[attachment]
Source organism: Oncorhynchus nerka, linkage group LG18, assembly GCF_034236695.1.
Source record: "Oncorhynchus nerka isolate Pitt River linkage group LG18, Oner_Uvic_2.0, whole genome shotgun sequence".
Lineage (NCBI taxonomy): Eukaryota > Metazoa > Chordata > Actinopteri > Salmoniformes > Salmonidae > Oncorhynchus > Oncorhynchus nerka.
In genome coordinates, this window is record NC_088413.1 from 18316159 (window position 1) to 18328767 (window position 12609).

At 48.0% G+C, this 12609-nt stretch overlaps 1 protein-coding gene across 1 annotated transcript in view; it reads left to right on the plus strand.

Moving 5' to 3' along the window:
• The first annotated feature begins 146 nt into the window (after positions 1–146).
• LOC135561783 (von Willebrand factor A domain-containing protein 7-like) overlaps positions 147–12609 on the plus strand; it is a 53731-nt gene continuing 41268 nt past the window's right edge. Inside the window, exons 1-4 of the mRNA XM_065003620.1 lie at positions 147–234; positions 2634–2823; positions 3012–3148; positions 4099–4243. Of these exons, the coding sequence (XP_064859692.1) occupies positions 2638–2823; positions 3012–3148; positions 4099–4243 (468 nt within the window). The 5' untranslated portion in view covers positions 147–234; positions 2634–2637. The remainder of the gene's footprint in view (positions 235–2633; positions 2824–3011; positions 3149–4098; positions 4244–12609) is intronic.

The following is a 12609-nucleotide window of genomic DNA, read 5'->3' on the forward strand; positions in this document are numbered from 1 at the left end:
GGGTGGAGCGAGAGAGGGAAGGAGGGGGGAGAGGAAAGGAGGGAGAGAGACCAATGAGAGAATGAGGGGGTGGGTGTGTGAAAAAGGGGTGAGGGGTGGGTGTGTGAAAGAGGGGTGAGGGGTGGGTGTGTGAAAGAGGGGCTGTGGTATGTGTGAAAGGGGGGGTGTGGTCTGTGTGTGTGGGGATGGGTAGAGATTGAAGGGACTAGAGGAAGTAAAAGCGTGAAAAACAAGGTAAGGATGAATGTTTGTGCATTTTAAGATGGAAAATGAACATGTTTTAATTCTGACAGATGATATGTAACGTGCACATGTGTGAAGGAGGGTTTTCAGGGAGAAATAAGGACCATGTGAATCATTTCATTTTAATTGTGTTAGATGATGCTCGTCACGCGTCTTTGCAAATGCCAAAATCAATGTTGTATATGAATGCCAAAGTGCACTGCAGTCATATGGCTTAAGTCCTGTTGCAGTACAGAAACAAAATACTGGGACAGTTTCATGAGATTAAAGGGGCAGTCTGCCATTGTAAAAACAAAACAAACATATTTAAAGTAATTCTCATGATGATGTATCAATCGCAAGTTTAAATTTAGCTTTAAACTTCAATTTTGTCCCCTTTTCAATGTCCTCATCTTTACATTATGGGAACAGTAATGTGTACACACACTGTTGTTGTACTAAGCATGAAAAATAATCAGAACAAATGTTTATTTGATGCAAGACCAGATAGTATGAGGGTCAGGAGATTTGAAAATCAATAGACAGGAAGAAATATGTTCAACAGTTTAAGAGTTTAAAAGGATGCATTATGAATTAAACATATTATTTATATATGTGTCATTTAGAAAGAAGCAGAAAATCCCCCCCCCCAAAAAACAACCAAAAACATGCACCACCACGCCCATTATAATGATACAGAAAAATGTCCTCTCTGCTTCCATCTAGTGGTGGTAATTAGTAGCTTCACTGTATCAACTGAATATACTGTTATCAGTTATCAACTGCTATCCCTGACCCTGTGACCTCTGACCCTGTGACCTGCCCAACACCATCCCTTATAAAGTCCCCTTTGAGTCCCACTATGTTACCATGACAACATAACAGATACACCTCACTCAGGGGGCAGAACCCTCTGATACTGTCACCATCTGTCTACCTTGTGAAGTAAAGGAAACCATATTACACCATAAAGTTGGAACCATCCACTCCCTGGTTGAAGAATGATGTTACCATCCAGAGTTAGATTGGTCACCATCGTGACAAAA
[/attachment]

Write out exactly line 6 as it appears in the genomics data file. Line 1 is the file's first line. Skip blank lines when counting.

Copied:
Moving 5' to 3' along the window: